Poor Understanding of Monetary Policy Is Killing the Democrats

Bob Casey, via

I was talking previously about how lefty politicians need at least a working understanding of the intellectual base of policy to understand where their political fate may be decided. Just yesterday, we got a perfect example of this:

On Thursday morning, Bernanke testified before the U.S. Congress Joint Economic Committee. Republicans at the hearing were quick to criticize the Fed chairman over recent reports that the central bank might contemplate more “quantitative easing” — the so-called QE3 — to jump-start the stalling recovery. Very few Democrats, however, offered any sort of counterbalance. At the moment, most of the political pressure on Bernanke is to do less stimulus, not to do more.

“I wish you would take QE3 off the table,” said Texas Rep. Kevin Brady, the ranking Republican on the committee. “I wish you would look the markets in the eye and say that the Fed has done too much.” Similarly, Sen. Jim DeMint (R-SC) complained to Bernanke that many of the stimulative measures the Federal Reserve has taken “are giving us a false sense of security.”

But what about Democrats? The ranking Democrat on the committee, Sen. Bob Casey, merely inquired, in a neutral tone, whether the Federal Reserve was planning to take further action. Bernanke simply replied that the Fed was still contemplating the matter, and a lot depended on whether “there will be enough growth going forward to make material progress on the unemployment rate.”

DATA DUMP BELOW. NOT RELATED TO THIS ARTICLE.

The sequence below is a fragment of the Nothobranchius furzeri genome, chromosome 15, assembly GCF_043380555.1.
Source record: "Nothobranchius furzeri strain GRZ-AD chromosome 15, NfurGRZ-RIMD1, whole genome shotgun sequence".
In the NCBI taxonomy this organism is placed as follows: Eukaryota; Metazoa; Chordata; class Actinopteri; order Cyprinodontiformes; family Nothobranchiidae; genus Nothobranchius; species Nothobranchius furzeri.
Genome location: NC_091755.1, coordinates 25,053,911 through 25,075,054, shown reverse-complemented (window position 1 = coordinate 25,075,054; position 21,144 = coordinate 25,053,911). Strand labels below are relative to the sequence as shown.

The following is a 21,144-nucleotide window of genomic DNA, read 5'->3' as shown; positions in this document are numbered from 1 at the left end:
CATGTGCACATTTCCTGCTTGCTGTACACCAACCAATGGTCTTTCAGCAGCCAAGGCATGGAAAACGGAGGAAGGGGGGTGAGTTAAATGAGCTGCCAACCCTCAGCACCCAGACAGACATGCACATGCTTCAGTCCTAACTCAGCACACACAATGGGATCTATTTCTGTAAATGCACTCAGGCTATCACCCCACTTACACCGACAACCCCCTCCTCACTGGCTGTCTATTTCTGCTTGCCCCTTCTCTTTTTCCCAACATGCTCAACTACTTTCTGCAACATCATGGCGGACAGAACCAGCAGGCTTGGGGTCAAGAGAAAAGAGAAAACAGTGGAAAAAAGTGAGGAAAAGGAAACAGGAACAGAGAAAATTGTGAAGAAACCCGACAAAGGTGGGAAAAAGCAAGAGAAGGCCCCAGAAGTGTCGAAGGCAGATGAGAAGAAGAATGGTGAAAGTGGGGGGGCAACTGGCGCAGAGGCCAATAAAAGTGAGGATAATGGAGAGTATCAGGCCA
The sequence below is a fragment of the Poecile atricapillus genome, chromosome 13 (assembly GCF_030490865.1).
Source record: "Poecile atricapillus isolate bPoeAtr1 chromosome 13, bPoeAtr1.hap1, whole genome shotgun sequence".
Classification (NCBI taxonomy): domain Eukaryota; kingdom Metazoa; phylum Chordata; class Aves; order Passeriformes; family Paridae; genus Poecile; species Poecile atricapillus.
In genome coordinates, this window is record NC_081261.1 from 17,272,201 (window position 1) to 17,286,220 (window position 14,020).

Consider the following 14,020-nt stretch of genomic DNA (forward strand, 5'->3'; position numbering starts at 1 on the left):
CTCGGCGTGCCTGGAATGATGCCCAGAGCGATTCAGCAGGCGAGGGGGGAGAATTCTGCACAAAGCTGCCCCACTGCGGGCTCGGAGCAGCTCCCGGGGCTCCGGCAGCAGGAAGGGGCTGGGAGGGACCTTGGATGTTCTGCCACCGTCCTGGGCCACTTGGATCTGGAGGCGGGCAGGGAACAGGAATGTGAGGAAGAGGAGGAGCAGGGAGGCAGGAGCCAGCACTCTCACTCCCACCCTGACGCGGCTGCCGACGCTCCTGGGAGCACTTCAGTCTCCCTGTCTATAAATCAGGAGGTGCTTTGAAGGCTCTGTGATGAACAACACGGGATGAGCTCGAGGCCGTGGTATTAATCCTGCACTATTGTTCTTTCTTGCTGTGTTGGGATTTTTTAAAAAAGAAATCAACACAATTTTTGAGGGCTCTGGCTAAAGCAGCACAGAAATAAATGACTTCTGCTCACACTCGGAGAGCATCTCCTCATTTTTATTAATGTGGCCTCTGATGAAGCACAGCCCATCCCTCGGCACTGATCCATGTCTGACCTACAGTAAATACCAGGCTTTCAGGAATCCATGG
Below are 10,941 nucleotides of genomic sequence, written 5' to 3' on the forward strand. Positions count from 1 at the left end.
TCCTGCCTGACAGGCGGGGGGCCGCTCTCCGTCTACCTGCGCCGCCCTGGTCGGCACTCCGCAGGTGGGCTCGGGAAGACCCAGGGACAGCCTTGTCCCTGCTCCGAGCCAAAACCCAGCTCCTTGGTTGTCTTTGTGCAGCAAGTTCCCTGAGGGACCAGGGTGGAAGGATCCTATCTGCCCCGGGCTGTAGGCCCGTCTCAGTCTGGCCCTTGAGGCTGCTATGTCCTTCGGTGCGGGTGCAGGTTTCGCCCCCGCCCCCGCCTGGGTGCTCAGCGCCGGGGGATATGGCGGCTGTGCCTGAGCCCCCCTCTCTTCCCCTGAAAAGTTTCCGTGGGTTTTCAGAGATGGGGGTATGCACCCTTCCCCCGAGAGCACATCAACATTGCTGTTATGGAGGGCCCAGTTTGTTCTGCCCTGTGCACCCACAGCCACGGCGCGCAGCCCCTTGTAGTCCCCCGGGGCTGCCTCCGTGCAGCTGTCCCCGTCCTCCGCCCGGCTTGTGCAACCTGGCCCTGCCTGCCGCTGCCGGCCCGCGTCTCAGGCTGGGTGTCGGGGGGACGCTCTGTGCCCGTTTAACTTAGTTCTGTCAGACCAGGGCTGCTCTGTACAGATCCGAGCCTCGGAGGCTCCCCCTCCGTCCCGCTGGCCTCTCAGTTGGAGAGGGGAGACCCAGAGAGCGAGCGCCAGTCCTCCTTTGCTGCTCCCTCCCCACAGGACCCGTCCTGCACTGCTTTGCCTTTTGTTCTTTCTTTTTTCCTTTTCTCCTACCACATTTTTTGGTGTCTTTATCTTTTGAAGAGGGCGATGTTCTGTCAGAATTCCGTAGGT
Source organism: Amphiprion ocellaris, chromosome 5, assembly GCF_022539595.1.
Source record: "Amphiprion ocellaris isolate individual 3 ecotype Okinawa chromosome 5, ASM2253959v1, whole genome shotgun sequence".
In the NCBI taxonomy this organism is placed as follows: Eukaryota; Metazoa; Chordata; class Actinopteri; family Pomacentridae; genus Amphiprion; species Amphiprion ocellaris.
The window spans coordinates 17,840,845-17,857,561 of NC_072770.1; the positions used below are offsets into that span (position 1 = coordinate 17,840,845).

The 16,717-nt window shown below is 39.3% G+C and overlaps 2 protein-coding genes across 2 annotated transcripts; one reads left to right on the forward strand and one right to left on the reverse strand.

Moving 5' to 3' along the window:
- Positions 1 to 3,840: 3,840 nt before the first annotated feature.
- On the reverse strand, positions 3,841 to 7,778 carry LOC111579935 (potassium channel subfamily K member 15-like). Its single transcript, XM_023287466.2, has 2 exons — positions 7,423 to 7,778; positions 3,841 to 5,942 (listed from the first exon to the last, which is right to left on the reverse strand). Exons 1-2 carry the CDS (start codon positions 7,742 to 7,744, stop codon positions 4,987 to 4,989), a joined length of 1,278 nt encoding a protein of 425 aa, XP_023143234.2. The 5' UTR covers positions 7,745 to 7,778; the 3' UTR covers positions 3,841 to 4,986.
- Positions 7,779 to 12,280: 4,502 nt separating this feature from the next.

So we have on one side, blinkered, philistine pig-ignorance pushing the Fed to actually hurt the economy, and on the other side, bored incomprehension. One feels like grabbing the Democrats by the lapels and shaking them. This one man has more control over the economy than the rest of the government combined, especially since more fiscal stimulus is out of the question, and therefore nearly iron control over the Democrats’ reelection prospects. They could be asking him why in God’s name doesn’t he try overshooting for once to try and generate some growth, or heaven forbid, raise the inflation target a percent or two, instead of dropping everything in a panic the second inflation approaches 2 percent.

The deeper issue here is that the idea of “political independence” of central banks has failed, and that appointing a conservative Republican to a post with enormous leverage against the Democrats’ political future was a huge mistake. But at the very least Democrats should be pushing against Republican pressure, and shaming Bernanke in public for ignoring the unemployment half of the Fed’s mandate.

Ryan Cooper

Ryan Cooper is national correspondent for the Week, and a former web editor for the Washington Monthly.